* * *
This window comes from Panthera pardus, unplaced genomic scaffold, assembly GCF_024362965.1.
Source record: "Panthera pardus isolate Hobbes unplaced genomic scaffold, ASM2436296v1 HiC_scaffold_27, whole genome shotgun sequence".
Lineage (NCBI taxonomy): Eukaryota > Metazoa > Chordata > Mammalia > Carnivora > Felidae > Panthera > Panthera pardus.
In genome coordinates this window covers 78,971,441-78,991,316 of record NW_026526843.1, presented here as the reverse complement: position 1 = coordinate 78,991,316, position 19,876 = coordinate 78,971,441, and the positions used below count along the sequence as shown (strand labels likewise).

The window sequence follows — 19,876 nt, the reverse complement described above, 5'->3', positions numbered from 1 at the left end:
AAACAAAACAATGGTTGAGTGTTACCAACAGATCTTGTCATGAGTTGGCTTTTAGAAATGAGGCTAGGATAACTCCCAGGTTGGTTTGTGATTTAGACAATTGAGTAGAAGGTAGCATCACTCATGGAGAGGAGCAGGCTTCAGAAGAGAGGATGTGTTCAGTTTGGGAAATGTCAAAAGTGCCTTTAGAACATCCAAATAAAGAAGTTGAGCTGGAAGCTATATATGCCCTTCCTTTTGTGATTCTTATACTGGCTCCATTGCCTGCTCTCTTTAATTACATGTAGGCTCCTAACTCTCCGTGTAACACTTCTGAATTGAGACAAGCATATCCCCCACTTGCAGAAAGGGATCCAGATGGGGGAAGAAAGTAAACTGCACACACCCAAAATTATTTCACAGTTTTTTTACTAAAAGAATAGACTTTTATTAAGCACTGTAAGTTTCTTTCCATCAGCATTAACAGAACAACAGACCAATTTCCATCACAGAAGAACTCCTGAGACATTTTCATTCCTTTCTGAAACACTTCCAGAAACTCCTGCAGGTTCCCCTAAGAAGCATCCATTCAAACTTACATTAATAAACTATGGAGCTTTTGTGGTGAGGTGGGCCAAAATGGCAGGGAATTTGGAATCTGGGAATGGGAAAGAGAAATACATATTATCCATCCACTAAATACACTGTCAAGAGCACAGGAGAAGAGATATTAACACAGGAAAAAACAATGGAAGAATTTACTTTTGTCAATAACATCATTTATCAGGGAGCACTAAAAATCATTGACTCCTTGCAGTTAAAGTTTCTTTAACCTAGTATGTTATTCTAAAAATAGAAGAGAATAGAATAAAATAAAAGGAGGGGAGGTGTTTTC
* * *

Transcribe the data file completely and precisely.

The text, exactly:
This window comes from Panthera pardus, unplaced genomic scaffold, assembly GCF_024362965.1.
Source record: "Panthera pardus isolate Hobbes unplaced genomic scaffold, ASM2436296v1 HiC_scaffold_27, whole genome shotgun sequence".
Lineage (NCBI taxonomy): Eukaryota > Metazoa > Chordata > Mammalia > Carnivora > Felidae > Panthera > Panthera pardus.
In genome coordinates this window covers 78,971,441-78,991,316 of record NW_026526843.1, presented here as the reverse complement: position 1 = coordinate 78,991,316, position 19,876 = coordinate 78,971,441, and the positions used below count along the sequence as shown (strand labels likewise).

The window sequence follows — 19,876 nt, the reverse complement described above, 5'->3', positions numbered from 1 at the left end:
AAACAAAACAATGGTTGAGTGTTACCAACAGATCTTGTCATGAGTTGGCTTTTAGAAATGAGGCTAGGATAACTCCCAGGTTGGTTTGTGATTTAGACAATTGAGTAGAAGGTAGCATCACTCATGGAGAGGAGCAGGCTTCAGAAGAGAGGATGTGTTCAGTTTGGGAAATGTCAAAAGTGCCTTTAGAACATCCAAATAAAGAAGTTGAGCTGGAAGCTATATATGCCCTTCCTTTTGTGATTCTTATACTGGCTCCATTGCCTGCTCTCTTTAATTACATGTAGGCTCCTAACTCTCCGTGTAACACTTCTGAATTGAGACAAGCATATCCCCCACTTGCAGAAAGGGATCCAGATGGGGGAAGAAAGTAAACTGCACACACCCAAAATTATTTCACAGTTTTTTTACTAAAAGAATAGACTTTTATTAAGCACTGTAAGTTTCTTTCCATCAGCATTAACAGAACAACAGACCAATTTCCATCACAGAAGAACTCCTGAGACATTTTCATTCCTTTCTGAAACACTTCCAGAAACTCCTGCAGGTTCCCCTAAGAAGCATCCATTCAAACTTACATTAATAAACTATGGAGCTTTTGTGGTGAGGTGGGCCAAAATGGCAGGGAATTTGGAATCTGGGAATGGGAAAGAGAAATACATATTATCCATCCACTAAATACACTGTCAAGAGCACAGGAGAAGAGATATTAACACAGGAAAAAACAATGGAAGAATTTACTTTTGTCAATAACATCATTTATCAGGGAGCACTAAAAATCATTGACTCCTTGCAGTTAAAGTTTCTTTAACCTAGTATGTTATTCTAAAAATAGAAGAGAATAGAATAAAATAAAAGGAGGGGAGGTGTTTTC